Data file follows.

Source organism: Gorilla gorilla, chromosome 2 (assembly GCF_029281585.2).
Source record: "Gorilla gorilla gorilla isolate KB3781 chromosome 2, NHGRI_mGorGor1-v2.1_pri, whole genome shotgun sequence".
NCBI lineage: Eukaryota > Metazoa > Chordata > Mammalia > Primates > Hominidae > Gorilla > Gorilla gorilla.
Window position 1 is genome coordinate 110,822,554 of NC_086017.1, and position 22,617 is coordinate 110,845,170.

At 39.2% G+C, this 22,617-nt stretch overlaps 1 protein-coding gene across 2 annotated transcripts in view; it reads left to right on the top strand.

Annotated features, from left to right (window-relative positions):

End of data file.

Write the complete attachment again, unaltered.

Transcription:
Source organism: Gorilla gorilla, chromosome 2 (assembly GCF_029281585.2).
Source record: "Gorilla gorilla gorilla isolate KB3781 chromosome 2, NHGRI_mGorGor1-v2.1_pri, whole genome shotgun sequence".
NCBI lineage: Eukaryota > Metazoa > Chordata > Mammalia > Primates > Hominidae > Gorilla > Gorilla gorilla.
Window position 1 is genome coordinate 110,822,554 of NC_086017.1, and position 22,617 is coordinate 110,845,170.

At 39.2% G+C, this 22,617-nt stretch overlaps 1 protein-coding gene across 2 annotated transcripts in view; it reads left to right on the top strand.

Annotated features, from left to right (window-relative positions):